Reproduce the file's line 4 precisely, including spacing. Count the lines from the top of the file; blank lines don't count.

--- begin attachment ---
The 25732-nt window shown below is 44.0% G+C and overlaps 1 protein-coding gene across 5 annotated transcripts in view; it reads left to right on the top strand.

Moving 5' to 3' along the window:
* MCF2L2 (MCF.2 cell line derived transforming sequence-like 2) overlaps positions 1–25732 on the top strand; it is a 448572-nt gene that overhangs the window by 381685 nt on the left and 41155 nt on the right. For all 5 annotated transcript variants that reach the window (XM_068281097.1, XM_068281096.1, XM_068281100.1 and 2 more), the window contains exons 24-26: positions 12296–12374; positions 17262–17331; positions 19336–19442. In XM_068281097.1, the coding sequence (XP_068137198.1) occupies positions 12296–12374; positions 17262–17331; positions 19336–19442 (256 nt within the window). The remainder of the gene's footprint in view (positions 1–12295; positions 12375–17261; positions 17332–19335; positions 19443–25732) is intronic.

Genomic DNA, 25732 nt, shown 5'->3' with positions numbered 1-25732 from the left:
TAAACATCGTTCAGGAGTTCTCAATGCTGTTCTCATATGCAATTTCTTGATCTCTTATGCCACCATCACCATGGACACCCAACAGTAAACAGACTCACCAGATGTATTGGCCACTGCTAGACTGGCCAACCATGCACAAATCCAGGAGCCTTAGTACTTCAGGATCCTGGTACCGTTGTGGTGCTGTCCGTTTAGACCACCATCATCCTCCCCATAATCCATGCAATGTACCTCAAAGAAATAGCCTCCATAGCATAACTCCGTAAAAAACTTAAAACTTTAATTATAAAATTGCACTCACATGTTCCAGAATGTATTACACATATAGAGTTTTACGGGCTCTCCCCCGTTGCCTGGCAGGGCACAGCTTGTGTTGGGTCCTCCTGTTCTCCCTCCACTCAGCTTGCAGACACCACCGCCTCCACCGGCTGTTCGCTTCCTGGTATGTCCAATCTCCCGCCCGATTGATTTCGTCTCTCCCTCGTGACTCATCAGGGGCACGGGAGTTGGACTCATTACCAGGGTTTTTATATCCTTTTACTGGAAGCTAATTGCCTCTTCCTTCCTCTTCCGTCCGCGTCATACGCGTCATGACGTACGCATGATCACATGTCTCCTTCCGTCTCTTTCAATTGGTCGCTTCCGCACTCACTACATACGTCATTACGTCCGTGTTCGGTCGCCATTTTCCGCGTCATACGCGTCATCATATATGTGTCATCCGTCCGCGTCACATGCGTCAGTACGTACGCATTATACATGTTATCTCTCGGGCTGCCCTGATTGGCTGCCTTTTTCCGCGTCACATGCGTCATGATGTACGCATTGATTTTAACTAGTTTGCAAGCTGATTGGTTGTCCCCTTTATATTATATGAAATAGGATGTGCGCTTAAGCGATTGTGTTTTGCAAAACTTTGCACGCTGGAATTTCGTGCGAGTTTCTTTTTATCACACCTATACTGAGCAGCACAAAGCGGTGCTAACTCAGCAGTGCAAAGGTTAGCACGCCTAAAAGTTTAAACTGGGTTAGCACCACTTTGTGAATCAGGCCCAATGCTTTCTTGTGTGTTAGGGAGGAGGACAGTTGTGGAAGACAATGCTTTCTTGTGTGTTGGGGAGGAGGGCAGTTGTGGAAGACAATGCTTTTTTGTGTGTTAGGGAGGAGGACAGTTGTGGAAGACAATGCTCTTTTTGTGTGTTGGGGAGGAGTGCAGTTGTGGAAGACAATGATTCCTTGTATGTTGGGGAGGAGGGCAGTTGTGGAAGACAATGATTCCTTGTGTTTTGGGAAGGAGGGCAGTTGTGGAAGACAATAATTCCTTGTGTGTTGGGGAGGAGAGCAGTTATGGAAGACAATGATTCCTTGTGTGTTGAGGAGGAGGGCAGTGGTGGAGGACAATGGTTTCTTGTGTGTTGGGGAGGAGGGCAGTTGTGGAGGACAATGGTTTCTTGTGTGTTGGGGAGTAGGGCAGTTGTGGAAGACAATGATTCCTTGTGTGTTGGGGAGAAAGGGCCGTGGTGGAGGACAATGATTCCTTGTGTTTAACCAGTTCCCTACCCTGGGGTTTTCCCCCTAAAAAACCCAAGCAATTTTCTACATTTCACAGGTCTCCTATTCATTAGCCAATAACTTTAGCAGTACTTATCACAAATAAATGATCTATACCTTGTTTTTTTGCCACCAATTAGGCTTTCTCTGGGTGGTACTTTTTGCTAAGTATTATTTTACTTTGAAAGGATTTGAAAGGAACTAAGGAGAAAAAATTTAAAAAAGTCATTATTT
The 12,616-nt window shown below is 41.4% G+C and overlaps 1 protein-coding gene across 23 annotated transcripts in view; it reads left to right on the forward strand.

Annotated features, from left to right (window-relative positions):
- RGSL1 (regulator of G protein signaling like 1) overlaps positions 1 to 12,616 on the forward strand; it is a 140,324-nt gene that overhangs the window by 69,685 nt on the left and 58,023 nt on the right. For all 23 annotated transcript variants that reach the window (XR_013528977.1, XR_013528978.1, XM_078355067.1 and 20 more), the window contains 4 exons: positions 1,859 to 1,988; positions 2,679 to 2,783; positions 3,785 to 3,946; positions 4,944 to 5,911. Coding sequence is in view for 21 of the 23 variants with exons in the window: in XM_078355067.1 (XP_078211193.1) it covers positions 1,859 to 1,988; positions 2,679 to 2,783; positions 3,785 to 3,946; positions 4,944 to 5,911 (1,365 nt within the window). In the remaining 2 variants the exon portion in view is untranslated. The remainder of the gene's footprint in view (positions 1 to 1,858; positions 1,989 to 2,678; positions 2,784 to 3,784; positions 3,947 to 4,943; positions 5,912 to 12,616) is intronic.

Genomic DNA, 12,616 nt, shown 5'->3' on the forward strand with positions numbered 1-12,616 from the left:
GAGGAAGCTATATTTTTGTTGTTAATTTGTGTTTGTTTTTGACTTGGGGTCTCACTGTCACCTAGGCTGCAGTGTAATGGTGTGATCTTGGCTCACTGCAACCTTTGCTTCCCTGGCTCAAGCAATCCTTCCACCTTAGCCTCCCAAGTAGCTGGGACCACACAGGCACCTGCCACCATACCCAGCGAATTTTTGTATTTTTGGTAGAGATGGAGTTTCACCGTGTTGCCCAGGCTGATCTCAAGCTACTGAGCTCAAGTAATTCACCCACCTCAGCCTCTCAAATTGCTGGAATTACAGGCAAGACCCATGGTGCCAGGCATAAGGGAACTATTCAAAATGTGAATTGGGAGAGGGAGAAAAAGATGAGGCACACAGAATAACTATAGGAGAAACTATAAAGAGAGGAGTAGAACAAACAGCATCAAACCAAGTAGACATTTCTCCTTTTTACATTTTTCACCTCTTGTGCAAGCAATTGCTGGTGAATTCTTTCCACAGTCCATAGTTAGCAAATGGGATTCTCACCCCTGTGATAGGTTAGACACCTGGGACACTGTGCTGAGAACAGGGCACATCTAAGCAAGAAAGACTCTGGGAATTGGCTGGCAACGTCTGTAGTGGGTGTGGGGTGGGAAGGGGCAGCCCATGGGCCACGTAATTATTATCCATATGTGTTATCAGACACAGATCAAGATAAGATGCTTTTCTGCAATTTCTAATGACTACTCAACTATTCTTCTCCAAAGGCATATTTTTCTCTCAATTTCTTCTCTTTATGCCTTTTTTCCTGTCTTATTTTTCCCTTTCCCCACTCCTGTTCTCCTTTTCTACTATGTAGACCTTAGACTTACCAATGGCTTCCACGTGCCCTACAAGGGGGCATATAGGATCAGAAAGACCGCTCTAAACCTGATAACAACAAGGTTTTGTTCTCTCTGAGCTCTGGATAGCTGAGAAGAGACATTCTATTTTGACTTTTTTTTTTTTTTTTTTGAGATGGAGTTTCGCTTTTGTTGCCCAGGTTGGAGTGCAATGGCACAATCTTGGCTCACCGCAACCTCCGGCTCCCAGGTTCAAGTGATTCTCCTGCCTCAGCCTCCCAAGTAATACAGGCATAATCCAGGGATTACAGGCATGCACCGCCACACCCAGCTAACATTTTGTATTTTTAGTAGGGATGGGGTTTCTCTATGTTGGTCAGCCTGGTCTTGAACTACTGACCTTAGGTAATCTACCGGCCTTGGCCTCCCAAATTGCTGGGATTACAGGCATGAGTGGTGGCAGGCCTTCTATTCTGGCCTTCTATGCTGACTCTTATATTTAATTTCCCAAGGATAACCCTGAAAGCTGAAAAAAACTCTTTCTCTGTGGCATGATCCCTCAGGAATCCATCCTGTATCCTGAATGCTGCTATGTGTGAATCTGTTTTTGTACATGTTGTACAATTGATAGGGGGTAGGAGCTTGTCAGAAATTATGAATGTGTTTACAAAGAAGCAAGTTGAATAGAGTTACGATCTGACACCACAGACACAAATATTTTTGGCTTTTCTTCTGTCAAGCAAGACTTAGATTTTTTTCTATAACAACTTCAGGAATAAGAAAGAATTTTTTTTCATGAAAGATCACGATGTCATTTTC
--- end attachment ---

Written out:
Genomic DNA, 25732 nt, shown 5'->3' with positions numbered 1-25732 from the left: